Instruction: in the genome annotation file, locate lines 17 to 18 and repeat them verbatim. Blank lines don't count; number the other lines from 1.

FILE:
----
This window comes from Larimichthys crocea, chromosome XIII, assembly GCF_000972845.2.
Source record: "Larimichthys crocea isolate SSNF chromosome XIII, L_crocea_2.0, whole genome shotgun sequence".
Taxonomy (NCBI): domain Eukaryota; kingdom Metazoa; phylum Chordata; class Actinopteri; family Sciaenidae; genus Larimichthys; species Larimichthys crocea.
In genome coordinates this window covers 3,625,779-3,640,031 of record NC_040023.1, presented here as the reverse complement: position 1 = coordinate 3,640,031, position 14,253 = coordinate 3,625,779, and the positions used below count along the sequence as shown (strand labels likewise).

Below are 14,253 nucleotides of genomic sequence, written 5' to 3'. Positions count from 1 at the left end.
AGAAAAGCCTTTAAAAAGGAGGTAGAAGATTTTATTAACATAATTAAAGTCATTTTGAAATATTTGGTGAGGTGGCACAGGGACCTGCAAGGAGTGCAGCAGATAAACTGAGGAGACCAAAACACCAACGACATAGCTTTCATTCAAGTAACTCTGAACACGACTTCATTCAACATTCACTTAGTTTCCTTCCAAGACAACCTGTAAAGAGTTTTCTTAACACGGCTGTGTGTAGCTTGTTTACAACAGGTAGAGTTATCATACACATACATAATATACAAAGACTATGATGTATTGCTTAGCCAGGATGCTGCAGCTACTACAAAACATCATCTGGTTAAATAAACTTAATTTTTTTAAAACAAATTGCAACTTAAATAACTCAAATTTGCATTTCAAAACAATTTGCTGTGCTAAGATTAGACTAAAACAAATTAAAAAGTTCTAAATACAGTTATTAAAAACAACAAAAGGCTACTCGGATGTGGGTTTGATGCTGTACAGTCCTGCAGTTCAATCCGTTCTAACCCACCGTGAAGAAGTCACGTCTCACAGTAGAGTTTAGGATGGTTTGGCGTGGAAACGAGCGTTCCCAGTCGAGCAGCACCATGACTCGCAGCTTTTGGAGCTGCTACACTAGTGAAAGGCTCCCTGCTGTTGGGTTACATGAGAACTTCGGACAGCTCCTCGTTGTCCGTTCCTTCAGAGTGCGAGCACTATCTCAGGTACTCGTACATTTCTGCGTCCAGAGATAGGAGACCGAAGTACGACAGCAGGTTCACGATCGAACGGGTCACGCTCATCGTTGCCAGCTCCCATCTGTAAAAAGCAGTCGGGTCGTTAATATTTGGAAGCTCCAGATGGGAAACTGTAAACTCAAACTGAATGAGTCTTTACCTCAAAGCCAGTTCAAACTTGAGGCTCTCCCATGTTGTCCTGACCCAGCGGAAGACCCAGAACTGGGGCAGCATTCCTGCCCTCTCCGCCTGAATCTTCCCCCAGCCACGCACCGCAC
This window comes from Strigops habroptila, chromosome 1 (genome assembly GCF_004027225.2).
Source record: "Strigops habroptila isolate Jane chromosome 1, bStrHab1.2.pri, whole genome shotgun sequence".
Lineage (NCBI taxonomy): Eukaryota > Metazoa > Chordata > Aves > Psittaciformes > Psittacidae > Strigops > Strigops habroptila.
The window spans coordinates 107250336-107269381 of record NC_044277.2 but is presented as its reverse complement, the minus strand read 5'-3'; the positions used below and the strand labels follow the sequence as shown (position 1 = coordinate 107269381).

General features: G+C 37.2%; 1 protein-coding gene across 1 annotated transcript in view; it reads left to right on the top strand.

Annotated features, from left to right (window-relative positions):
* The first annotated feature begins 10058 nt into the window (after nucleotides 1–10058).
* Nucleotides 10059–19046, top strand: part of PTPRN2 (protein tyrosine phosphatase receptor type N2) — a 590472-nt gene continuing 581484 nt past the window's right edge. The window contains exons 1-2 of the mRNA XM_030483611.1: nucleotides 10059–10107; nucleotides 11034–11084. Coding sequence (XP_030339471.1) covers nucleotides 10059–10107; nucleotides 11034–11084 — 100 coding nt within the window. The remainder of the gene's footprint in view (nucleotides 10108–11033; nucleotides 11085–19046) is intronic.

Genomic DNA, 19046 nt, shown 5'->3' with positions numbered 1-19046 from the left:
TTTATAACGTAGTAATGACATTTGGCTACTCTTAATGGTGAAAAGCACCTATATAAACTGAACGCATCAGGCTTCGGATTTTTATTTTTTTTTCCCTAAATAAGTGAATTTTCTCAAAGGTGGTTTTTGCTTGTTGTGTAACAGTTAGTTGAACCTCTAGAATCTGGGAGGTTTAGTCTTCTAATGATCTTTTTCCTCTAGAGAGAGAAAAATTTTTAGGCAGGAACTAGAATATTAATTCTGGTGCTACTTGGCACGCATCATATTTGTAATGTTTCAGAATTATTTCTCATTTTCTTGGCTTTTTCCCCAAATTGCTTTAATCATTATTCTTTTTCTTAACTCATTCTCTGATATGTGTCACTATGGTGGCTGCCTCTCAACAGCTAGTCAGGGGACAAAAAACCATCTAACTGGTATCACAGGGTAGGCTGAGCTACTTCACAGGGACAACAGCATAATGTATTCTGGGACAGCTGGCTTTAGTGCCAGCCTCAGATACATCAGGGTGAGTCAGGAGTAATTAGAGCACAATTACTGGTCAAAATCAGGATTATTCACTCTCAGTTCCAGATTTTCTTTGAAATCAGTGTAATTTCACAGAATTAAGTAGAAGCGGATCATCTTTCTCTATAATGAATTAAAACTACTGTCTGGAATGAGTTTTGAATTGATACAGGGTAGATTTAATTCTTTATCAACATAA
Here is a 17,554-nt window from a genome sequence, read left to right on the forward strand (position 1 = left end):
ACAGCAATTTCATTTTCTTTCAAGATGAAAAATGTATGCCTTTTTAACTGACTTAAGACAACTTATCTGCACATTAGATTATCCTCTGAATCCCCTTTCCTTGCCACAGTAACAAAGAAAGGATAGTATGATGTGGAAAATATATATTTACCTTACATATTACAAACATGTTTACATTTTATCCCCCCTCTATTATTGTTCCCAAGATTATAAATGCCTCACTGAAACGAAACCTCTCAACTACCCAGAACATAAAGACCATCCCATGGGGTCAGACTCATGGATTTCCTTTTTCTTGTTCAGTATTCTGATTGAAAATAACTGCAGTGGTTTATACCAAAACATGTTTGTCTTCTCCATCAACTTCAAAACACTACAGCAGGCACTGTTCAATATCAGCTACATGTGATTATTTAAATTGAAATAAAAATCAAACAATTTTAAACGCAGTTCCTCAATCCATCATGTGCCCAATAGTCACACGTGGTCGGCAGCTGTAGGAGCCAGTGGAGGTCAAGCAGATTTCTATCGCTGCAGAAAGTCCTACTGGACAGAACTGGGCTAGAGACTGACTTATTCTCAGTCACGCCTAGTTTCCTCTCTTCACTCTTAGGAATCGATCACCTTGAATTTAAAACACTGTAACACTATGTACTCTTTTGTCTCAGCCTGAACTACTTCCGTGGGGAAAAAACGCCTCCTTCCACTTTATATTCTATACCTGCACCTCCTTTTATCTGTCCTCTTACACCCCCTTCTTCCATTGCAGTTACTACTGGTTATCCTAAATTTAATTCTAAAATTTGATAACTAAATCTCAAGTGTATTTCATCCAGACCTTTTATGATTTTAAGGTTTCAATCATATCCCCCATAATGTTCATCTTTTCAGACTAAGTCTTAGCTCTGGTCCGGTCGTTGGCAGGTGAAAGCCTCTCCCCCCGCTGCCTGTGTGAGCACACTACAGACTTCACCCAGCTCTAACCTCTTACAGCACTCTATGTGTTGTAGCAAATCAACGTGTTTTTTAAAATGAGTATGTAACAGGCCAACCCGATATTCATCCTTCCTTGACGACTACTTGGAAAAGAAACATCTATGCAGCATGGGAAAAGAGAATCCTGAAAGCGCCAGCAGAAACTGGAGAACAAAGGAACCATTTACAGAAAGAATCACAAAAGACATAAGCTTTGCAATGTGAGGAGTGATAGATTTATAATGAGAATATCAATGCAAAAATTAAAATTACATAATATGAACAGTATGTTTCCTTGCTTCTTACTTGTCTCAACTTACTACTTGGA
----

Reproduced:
Here is a 17,554-nt window from a genome sequence, read left to right on the forward strand (position 1 = left end):
ACAGCAATTTCATTTTCTTTCAAGATGAAAAATGTATGCCTTTTTAACTGACTTAAGACAACTTATCTGCACATTAGATTATCCTCTGAATCCCCTTTCCTTGCCACAGTAACAAAGAAAGGATAGTATGATGTGGAAAATATATATTTACCTTACATATTACAAACATGTTTACATTTTATCCCCCCTCTATTATTGTTCCCAAGATTATAAATGCCTCACTGAAACGAAACCTCTCAACTACCCAGAACATAAAGACCATCCCATGGGGTCAGACTCATGGATTTCCTTTTTCTTGTTCAGTATTCTGATTGAAAATAACTGCAGTGGTTTATACCAAAACATGTTTGTCTTCTCCATCAACTTCAAAACACTACAGCAGGCACTGTTCAATATCAGCTACATGTGATTATTTAAATTGAAATAAAAATCAAACAATTTTAAACGCAGTTCCTCAATCCATCATGTGCCCAATAGTCACACGTGGTCGGCAGCTGTAGGAGCCAGTGGAGGTCAAGCAGATTTCTATCGCTGCAGAAAGTCCTACTGGACAGAACTGGGCTAGAGACTGACTTATTCTCAGTCACGCCTAGTTTCCTCTCTTCACTCTTAGGAATCGATCACCTTGAATTTAAAACACTGTAACACTATGTACTCTTTTGTCTCAGCCTGAACTACTTCCGTGGGGAAAAAACGCCTCCTTCCACTTTATATTCTATACCTGCACCTCCTTTTATCTGTCCTCTTACACCCCCTTCTTCCATTGCAGTTACTACTGGTTATCCTAAATTTAATTCTAAAATTTGATAACTAAATCTCAAGTGTATTTCATCCAGACCTTTTATGATTTTAAGGTTTCAATCATATCCCCCATAATGTTCATCTTTTCAGACTAAGTCTTAGCTCTGGTCCGGTCGTTGGCAGGTGAAAGCCTCTCCCCCCGCTGCCTGTGTGAGCACACTACAGACTTCACCCAGCTCTAACCTCTTACAGCACTCTATGTGTTGTAGCAAATCAACGTGTTTTTTAAAATGAGTATGTAACAGGCCAACCCGATATTCATCCTTCCTTGACGACTACTTGGAAAAGAAACATCTATGCAGCATGGGAAAAGAGAATCCTGAAAGCGCCAGCAGAAACTGGAGAACAAAGGAACCATTTACAGAAAGAATCACAAAAGACATAAGCTTTGCAATGTGAGGAGTGATAGATTTATAATGAGAATATCAATGCAAAAATTAAAATTACATAATATGAACAGTATGTTTCCTTGCTTCTTACTTGTCTCAACTTACTACTTGGA